Lowly NatGas: Only For Bold Investors

February 29, 2016

On the one end of the spectrum, you have companies such as Southwestern Energy, whose shaky balance sheet have forced it to cut capital expenditures drastically. In fact, Southwestern says it's not currently drilling any new wells at all, but rather "managing [its] existing drilled but uncompleted well inventory."

Southwestern forecasts its output will drop 15% year-over-year under this strategy.

On the other end of the spectrum, there is Range Resources and Cabot Oil & Gas. With their relatively healthy balance sheets and higher-quality reserves, they are both forecasting growth in their production this year, despite lower capital expenditures.

Range sees growth of 8-10% for 2016, while Cabot sees growth of 2-7%.

Given these mixed signals and a history of upside surprises, it would be foolhardy to forecast with any conviction a decline in overall natural gas production for the U.S. At this point, inventors will need to see it to believe it.

Demand Slowly Rising

The outlook for U.S. natural gas production will be the key determinant of whether prices will remain depressed or whether they can stage a comeback down the line. But other factors such as demand and exports will play a significant role as well, longer term.

Natural gas will continue to gain share at the expense of coal when it comes to electricity generation, but not at the torrid pace of last year.

Power-sector demand was up nearly 20% in the first 11 months of 2015. However, much of that gain can be attributed to opportunistic coal-to-gas switching by utilities that can quickly move between the two fuels based on short-term economics.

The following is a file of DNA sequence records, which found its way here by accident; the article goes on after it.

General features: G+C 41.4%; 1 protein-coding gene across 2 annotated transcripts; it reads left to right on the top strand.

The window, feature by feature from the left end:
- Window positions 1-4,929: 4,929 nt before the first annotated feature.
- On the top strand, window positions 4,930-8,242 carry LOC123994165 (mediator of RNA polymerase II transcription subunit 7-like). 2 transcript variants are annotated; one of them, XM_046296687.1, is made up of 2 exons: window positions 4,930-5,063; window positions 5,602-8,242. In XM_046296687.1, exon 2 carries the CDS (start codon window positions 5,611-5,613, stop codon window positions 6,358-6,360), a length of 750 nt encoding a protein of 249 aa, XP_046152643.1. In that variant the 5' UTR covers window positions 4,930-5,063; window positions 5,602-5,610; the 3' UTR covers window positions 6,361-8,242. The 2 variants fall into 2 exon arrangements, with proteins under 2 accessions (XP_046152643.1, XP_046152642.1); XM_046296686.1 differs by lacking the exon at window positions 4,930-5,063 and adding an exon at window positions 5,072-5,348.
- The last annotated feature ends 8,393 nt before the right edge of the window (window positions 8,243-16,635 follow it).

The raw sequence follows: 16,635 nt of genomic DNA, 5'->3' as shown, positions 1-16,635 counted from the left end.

Meanwhile, demand from industrial users declined slightly last year despite lower prices, a reflection of the struggling manufacturing sector in the U.S.

First LNG Exports

If demand alone is not enough to move the needle for natural gas and boost prices, perhaps exports will do the trick. Earlier this week, Cheniere Energy loaded its first cargo of liquefied natural gas at its Sabine Pass terminal in Louisiana, the first LNG export facility in the country.

This marks the start of a new era in which the U.S. becomes a major exporter of natural gas to the rest of the world, which will go a ways toward moving some of the country's abundant supplies elsewhere. This will effectively tighten the domestic market, potentially giving a lift to prices at some point.

In the near term, Cheniere only has the capacity to ship 0.65 bcf/d, but analysts expect LNG exports to grow to upward of 8 bcf/d by the end of the decade―equal to about 10% of current U.S. output.

Risky Sector To Invest

Even in the face of 16-year lows, it's hard to get excited about buying natural gas. The near-term fundamentals are horrible, and supply has remained stubbornly high despite promises of declines from analysts and producers.

On the positive side, demand and exports are moving in the right direction. If they succeed in absorbing the glut of supply that currently exists, perhaps prices can rebound to higher levels.

A diversified basket of exploration and production stocks, such as the First Trust ISE-Revere Natural Gas ETF (FCG | B-95) is a high-risk/high-reward way to get exposure to the space without having to deal with issues of contango that affect the United States Natural Gas Fund (UNG).

However, this ETF is not for the faint of heart. It's already down 23% this year on top of its 49% loss in 2015. Only the boldest of investors should wade into the natural gas pool.

FCG Price Chart

Contact Sumit Roy at [email protected].

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